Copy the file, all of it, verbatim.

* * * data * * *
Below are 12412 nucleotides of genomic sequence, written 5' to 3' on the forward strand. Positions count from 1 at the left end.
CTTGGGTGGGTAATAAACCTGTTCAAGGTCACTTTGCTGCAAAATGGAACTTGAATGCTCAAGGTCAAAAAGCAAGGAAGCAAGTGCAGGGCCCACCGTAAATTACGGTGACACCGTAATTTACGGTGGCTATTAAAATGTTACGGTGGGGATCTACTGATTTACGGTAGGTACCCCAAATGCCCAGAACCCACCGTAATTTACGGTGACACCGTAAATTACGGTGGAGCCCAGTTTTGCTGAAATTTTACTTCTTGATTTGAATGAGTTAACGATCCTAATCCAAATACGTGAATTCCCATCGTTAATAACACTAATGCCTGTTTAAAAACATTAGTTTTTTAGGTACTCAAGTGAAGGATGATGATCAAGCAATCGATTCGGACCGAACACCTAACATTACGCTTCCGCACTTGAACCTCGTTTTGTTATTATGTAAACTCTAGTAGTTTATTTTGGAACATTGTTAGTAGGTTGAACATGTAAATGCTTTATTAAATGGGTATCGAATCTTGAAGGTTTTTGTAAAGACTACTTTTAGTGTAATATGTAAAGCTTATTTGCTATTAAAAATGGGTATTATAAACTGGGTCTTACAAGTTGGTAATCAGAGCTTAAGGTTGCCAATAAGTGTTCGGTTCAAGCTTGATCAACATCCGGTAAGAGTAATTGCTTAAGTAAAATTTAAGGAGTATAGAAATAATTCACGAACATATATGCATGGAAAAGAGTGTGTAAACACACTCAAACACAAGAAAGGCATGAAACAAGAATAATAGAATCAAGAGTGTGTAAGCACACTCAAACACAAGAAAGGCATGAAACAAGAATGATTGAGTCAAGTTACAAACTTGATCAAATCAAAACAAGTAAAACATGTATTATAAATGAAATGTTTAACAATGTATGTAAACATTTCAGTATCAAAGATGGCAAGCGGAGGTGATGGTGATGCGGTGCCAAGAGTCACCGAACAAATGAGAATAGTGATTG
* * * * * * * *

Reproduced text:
Below are 12412 nucleotides of genomic sequence, written 5' to 3' on the forward strand. Positions count from 1 at the left end.
CTTGGGTGGGTAATAAACCTGTTCAAGGTCACTTTGCTGCAAAATGGAACTTGAATGCTCAAGGTCAAAAAGCAAGGAAGCAAGTGCAGGGCCCACCGTAAATTACGGTGACACCGTAATTTACGGTGGCTATTAAAATGTTACGGTGGGGATCTACTGATTTACGGTAGGTACCCCAAATGCCCAGAACCCACCGTAATTTACGGTGACACCGTAAATTACGGTGGAGCCCAGTTTTGCTGAAATTTTACTTCTTGATTTGAATGAGTTAACGATCCTAATCCAAATACGTGAATTCCCATCGTTAATAACACTAATGCCTGTTTAAAAACATTAGTTTTTTAGGTACTCAAGTGAAGGATGATGATCAAGCAATCGATTCGGACCGAACACCTAACATTACGCTTCCGCACTTGAACCTCGTTTTGTTATTATGTAAACTCTAGTAGTTTATTTTGGAACATTGTTAGTAGGTTGAACATGTAAATGCTTTATTAAATGGGTATCGAATCTTGAAGGTTTTTGTAAAGACTACTTTTAGTGTAATATGTAAAGCTTATTTGCTATTAAAAATGGGTATTATAAACTGGGTCTTACAAGTTGGTAATCAGAGCTTAAGGTTGCCAATAAGTGTTCGGTTCAAGCTTGATCAACATCCGGTAAGAGTAATTGCTTAAGTAAAATTTAAGGAGTATAGAAATAATTCACGAACATATATGCATGGAAAAGAGTGTGTAAACACACTCAAACACAAGAAAGGCATGAAACAAGAATAATAGAATCAAGAGTGTGTAAGCACACTCAAACACAAGAAAGGCATGAAACAAGAATGATTGAGTCAAGTTACAAACTTGATCAAATCAAAACAAGTAAAACATGTATTATAAATGAAATGTTTAACAATGTATGTAAACATTTCAGTATCAAAGATGGCAAGCGGAGGTGATGGTGATGCGGTGCCAAGAGTCACCGAACAAATGAGAATAGTGATTG